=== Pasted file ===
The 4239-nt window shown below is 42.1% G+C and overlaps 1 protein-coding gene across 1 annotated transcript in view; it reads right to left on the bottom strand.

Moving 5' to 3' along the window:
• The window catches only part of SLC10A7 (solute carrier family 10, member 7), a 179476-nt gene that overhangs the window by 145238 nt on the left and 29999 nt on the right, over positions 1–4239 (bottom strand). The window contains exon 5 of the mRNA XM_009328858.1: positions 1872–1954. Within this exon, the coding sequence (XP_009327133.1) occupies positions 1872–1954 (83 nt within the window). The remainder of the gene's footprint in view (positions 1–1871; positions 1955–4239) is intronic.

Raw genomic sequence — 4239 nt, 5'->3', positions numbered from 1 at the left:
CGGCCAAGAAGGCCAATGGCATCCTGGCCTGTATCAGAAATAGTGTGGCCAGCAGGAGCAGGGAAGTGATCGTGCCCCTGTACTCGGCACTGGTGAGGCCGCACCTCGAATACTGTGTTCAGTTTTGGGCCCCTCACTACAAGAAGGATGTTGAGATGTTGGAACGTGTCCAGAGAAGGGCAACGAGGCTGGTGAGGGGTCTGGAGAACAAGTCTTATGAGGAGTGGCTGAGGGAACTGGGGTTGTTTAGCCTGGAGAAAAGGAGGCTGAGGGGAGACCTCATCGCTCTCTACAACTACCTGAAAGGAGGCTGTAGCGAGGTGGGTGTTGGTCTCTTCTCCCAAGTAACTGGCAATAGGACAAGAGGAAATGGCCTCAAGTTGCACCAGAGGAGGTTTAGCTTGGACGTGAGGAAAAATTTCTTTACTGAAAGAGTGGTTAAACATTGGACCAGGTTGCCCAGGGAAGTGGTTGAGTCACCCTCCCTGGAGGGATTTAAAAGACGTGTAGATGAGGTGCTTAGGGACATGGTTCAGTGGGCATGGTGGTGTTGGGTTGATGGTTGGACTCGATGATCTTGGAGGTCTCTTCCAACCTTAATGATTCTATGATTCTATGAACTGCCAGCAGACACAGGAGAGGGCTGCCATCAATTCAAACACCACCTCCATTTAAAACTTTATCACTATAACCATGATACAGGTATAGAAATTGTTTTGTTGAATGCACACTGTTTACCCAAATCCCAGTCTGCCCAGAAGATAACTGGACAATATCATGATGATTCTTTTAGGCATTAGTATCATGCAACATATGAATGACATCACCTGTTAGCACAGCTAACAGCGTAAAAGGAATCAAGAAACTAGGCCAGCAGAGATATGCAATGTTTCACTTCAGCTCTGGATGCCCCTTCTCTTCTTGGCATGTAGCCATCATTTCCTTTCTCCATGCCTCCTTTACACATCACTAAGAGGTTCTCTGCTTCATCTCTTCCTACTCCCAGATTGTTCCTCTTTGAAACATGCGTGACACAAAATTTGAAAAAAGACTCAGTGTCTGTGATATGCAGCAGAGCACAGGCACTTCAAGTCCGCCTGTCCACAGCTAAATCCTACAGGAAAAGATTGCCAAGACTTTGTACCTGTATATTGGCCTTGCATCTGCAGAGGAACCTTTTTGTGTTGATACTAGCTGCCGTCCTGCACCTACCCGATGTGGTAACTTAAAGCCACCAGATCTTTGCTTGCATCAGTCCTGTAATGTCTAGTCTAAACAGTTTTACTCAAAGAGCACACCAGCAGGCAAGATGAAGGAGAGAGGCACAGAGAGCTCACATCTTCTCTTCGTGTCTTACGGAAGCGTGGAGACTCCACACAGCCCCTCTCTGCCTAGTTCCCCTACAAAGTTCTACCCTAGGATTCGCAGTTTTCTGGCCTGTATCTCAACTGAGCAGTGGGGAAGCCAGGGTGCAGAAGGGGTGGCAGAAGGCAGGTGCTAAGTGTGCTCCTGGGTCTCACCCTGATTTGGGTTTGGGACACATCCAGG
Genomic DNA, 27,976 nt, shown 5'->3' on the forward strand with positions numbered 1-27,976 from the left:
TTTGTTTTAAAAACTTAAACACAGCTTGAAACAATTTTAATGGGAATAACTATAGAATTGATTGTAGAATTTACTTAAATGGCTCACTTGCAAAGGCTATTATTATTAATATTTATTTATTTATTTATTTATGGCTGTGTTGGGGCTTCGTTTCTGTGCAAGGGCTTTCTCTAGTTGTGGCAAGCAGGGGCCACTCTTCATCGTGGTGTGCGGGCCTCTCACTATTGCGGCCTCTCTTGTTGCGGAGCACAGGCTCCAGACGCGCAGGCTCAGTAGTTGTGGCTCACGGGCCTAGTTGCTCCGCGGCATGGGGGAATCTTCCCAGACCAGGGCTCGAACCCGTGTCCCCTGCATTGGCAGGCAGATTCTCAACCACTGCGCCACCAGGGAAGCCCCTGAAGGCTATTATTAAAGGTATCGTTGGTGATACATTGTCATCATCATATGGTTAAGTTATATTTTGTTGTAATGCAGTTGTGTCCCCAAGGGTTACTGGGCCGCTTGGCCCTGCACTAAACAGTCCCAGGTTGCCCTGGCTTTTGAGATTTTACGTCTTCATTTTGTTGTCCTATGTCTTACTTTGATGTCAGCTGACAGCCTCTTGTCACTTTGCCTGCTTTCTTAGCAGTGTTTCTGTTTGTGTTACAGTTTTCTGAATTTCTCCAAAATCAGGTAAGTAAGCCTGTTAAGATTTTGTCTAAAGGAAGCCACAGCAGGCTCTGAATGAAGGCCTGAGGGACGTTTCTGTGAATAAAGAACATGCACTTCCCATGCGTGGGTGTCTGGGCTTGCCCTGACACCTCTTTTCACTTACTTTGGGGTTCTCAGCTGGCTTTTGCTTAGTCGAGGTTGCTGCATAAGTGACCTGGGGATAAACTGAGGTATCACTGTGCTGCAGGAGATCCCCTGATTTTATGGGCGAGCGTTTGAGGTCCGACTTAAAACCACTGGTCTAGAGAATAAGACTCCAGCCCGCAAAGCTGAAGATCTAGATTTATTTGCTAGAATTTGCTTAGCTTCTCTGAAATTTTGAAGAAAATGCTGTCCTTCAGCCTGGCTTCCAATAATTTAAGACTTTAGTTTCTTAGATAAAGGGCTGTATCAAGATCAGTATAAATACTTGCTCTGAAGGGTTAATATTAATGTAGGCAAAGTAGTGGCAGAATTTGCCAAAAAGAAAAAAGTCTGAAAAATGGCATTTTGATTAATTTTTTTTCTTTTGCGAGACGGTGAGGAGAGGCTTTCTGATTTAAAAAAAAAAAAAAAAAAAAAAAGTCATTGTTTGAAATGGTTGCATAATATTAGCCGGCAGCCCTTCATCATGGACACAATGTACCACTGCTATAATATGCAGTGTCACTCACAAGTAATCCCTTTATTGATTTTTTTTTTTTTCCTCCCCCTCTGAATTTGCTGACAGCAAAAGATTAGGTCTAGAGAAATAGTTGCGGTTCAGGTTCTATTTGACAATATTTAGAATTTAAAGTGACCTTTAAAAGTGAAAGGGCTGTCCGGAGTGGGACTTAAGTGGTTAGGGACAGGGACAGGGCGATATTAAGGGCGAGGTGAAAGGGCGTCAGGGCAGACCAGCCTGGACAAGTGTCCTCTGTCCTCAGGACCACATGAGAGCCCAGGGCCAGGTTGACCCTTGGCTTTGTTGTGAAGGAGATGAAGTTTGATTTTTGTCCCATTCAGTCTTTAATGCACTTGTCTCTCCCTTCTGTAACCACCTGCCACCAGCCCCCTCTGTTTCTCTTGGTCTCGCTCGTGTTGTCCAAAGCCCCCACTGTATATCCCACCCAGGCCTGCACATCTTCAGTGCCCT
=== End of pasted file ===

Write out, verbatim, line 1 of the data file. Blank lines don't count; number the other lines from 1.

The 4239-nt window shown below is 42.1% G+C and overlaps 1 protein-coding gene across 1 annotated transcript in view; it reads right to left on the bottom strand.